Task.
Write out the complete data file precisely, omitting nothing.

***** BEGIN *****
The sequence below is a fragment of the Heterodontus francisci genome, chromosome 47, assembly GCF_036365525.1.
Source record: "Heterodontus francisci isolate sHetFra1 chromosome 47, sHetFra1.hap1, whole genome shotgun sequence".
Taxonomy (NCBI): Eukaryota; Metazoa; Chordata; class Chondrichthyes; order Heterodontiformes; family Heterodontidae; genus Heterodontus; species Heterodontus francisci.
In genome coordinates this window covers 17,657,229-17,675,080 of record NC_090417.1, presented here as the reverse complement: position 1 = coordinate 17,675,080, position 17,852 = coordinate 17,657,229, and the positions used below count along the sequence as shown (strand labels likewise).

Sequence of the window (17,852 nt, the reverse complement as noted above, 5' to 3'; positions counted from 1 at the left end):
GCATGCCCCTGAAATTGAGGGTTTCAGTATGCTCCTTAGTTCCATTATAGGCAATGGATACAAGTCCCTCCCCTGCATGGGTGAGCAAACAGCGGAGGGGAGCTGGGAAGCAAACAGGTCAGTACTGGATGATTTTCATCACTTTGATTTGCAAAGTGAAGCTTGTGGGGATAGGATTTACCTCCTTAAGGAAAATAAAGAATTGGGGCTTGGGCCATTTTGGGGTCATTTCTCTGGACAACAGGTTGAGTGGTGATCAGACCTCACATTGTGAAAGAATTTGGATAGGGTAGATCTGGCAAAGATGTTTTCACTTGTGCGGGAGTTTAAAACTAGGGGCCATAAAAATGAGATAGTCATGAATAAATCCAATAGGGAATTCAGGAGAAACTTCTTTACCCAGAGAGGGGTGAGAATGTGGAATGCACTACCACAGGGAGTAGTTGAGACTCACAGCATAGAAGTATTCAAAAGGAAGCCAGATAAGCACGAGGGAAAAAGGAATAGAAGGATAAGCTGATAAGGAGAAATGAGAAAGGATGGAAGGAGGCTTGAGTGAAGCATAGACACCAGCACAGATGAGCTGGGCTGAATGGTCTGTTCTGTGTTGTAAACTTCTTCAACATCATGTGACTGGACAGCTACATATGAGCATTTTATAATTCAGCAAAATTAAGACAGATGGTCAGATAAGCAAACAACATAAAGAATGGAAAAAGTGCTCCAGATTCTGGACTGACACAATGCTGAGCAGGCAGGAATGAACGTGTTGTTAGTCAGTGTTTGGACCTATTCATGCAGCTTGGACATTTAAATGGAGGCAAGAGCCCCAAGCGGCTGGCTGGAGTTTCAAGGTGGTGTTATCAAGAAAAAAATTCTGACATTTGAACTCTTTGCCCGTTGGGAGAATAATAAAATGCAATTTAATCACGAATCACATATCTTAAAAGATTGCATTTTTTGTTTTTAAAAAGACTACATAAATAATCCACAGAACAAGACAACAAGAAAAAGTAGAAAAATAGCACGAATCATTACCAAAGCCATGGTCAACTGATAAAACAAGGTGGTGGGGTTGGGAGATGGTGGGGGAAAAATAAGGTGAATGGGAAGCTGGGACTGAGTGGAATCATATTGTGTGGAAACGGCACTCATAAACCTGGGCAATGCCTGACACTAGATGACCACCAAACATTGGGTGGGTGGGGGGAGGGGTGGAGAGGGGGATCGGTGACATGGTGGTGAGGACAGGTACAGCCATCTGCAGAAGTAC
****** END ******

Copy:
The sequence below is a fragment of the Heterodontus francisci genome, chromosome 47, assembly GCF_036365525.1.
Source record: "Heterodontus francisci isolate sHetFra1 chromosome 47, sHetFra1.hap1, whole genome shotgun sequence".
Taxonomy (NCBI): Eukaryota; Metazoa; Chordata; class Chondrichthyes; order Heterodontiformes; family Heterodontidae; genus Heterodontus; species Heterodontus francisci.
In genome coordinates this window covers 17,657,229-17,675,080 of record NC_090417.1, presented here as the reverse complement: position 1 = coordinate 17,675,080, position 17,852 = coordinate 17,657,229, and the positions used below count along the sequence as shown (strand labels likewise).

Sequence of the window (17,852 nt, the reverse complement as noted above, 5' to 3'; positions counted from 1 at the left end):
GCATGCCCCTGAAATTGAGGGTTTCAGTATGCTCCTTAGTTCCATTATAGGCAATGGATACAAGTCCCTCCCCTGCATGGGTGAGCAAACAGCGGAGGGGAGCTGGGAAGCAAACAGGTCAGTACTGGATGATTTTCATCACTTTGATTTGCAAAGTGAAGCTTGTGGGGATAGGATTTACCTCCTTAAGGAAAATAAAGAATTGGGGCTTGGGCCATTTTGGGGTCATTTCTCTGGACAACAGGTTGAGTGGTGATCAGACCTCACATTGTGAAAGAATTTGGATAGGGTAGATCTGGCAAAGATGTTTTCACTTGTGCGGGAGTTTAAAACTAGGGGCCATAAAAATGAGATAGTCATGAATAAATCCAATAGGGAATTCAGGAGAAACTTCTTTACCCAGAGAGGGGTGAGAATGTGGAATGCACTACCACAGGGAGTAGTTGAGACTCACAGCATAGAAGTATTCAAAAGGAAGCCAGATAAGCACGAGGGAAAAAGGAATAGAAGGATAAGCTGATAAGGAGAAATGAGAAAGGATGGAAGGAGGCTTGAGTGAAGCATAGACACCAGCACAGATGAGCTGGGCTGAATGGTCTGTTCTGTGTTGTAAACTTCTTCAACATCATGTGACTGGACAGCTACATATGAGCATTTTATAATTCAGCAAAATTAAGACAGATGGTCAGATAAGCAAACAACATAAAGAATGGAAAAAGTGCTCCAGATTCTGGACTGACACAATGCTGAGCAGGCAGGAATGAACGTGTTGTTAGTCAGTGTTTGGACCTATTCATGCAGCTTGGACATTTAAATGGAGGCAAGAGCCCCAAGCGGCTGGCTGGAGTTTCAAGGTGGTGTTATCAAGAAAAAAATTCTGACATTTGAACTCTTTGCCCGTTGGGAGAATAATAAAATGCAATTTAATCACGAATCACATATCTTAAAAGATTGCATTTTTTGTTTTTAAAAAGACTACATAAATAATCCACAGAACAAGACAACAAGAAAAAGTAGAAAAATAGCACGAATCATTACCAAAGCCATGGTCAACTGATAAAACAAGGTGGTGGGGTTGGGAGATGGTGGGGGAAAAATAAGGTGAATGGGAAGCTGGGACTGAGTGGAATCATATTGTGTGGAAACGGCACTCATAAACCTGGGCAATGCCTGACACTAGATGACCACCAAACATTGGGTGGGTGGGGGGAGGGGTGGAGAGGGGGATCGGTGACATGGTGGTGAGGACAGGTACAGCCATCTGCAGAAGTAC